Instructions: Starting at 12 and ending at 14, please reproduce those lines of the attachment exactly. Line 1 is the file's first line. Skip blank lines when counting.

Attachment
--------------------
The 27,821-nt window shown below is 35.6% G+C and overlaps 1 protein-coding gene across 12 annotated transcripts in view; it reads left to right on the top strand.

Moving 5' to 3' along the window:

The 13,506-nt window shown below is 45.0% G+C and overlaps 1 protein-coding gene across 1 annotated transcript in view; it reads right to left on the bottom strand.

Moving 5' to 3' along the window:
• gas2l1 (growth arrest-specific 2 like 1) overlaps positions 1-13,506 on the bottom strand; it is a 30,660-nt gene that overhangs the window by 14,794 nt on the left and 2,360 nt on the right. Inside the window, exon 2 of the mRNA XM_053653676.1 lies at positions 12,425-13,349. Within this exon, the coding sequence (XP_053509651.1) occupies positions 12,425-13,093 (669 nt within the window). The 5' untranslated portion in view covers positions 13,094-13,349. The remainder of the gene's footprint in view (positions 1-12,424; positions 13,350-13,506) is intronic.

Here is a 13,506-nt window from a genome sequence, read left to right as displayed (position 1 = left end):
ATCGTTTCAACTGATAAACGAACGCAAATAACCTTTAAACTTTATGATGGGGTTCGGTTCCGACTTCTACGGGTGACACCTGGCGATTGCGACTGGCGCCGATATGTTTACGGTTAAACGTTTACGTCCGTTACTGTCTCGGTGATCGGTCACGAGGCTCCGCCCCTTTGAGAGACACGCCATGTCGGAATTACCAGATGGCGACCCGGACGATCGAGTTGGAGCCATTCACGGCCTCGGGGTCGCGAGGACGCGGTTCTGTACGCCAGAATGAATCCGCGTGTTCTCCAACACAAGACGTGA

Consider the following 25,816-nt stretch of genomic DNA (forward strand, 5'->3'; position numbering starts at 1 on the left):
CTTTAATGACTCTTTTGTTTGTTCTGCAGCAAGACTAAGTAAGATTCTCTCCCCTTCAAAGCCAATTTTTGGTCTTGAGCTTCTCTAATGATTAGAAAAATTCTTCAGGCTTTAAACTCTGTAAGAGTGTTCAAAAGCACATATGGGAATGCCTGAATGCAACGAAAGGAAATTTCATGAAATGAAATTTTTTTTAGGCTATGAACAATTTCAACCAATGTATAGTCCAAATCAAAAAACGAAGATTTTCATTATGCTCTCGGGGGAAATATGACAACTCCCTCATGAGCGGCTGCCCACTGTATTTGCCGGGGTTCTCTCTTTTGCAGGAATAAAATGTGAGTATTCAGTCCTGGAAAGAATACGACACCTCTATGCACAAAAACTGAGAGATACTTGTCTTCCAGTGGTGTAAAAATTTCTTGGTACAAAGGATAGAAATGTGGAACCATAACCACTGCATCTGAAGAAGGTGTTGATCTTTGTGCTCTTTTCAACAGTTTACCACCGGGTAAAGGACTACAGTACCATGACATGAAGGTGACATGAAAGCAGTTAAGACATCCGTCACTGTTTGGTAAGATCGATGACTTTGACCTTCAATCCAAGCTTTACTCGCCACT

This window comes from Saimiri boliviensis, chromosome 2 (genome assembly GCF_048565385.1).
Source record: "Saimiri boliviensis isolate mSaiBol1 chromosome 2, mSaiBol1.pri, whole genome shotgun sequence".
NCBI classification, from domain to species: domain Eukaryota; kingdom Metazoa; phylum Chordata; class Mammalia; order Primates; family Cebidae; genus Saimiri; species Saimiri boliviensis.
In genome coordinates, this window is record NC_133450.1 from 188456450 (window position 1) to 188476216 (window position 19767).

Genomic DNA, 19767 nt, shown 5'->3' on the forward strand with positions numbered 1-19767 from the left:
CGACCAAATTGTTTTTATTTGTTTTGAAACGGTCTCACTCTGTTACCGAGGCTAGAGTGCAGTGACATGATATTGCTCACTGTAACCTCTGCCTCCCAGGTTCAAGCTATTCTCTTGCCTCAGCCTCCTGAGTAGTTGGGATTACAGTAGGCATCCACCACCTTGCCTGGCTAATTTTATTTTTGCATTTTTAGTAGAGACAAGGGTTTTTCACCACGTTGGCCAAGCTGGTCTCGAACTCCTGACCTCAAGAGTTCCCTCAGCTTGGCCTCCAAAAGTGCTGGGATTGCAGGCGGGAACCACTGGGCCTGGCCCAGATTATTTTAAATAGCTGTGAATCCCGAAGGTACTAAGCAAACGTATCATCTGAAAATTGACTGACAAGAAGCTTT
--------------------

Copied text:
NCBI classification, from domain to species: domain Eukaryota; kingdom Metazoa; phylum Chordata; class Mammalia; order Primates; family Cebidae; genus Saimiri; species Saimiri boliviensis.
In genome coordinates, this window is record NC_133450.1 from 188456450 (window position 1) to 188476216 (window position 19767).

Genomic DNA, 19767 nt, shown 5'->3' on the forward strand with positions numbered 1-19767 from the left: